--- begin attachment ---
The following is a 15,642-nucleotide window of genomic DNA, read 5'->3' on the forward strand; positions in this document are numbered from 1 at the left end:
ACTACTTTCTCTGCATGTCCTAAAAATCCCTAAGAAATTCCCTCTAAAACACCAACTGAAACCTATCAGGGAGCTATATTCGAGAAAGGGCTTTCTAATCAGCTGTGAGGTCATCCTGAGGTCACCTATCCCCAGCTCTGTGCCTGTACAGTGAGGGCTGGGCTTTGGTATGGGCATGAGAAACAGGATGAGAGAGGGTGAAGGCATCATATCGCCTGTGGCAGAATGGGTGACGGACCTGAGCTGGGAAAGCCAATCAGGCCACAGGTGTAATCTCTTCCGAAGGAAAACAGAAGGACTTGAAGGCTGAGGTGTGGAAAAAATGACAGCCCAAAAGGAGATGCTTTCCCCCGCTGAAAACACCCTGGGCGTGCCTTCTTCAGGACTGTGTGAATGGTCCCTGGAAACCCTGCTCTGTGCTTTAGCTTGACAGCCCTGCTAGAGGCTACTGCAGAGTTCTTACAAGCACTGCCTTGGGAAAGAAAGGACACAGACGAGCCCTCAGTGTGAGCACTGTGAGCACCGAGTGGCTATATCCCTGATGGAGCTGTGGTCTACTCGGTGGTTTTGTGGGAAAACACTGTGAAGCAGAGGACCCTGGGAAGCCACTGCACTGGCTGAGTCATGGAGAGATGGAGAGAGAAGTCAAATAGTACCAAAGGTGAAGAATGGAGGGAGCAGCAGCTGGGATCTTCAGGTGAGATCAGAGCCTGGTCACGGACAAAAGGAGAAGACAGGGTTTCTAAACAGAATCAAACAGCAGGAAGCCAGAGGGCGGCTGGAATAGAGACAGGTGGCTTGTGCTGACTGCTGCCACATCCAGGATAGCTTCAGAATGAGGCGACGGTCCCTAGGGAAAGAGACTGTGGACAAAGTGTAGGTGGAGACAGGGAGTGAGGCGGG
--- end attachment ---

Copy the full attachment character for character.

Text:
The following is a 15,642-nucleotide window of genomic DNA, read 5'->3' on the forward strand; positions in this document are numbered from 1 at the left end:
ACTACTTTCTCTGCATGTCCTAAAAATCCCTAAGAAATTCCCTCTAAAACACCAACTGAAACCTATCAGGGAGCTATATTCGAGAAAGGGCTTTCTAATCAGCTGTGAGGTCATCCTGAGGTCACCTATCCCCAGCTCTGTGCCTGTACAGTGAGGGCTGGGCTTTGGTATGGGCATGAGAAACAGGATGAGAGAGGGTGAAGGCATCATATCGCCTGTGGCAGAATGGGTGACGGACCTGAGCTGGGAAAGCCAATCAGGCCACAGGTGTAATCTCTTCCGAAGGAAAACAGAAGGACTTGAAGGCTGAGGTGTGGAAAAAATGACAGCCCAAAAGGAGATGCTTTCCCCCGCTGAAAACACCCTGGGCGTGCCTTCTTCAGGACTGTGTGAATGGTCCCTGGAAACCCTGCTCTGTGCTTTAGCTTGACAGCCCTGCTAGAGGCTACTGCAGAGTTCTTACAAGCACTGCCTTGGGAAAGAAAGGACACAGACGAGCCCTCAGTGTGAGCACTGTGAGCACCGAGTGGCTATATCCCTGATGGAGCTGTGGTCTACTCGGTGGTTTTGTGGGAAAACACTGTGAAGCAGAGGACCCTGGGAAGCCACTGCACTGGCTGAGTCATGGAGAGATGGAGAGAGAAGTCAAATAGTACCAAAGGTGAAGAATGGAGGGAGCAGCAGCTGGGATCTTCAGGTGAGATCAGAGCCTGGTCACGGACAAAAGGAGAAGACAGGGTTTCTAAACAGAATCAAACAGCAGGAAGCCAGAGGGCGGCTGGAATAGAGACAGGTGGCTTGTGCTGACTGCTGCCACATCCAGGATAGCTTCAGAATGAGGCGACGGTCCCTAGGGAAAGAGACTGTGGACAAAGTGTAGGTGGAGACAGGGAGTGAGGCGGG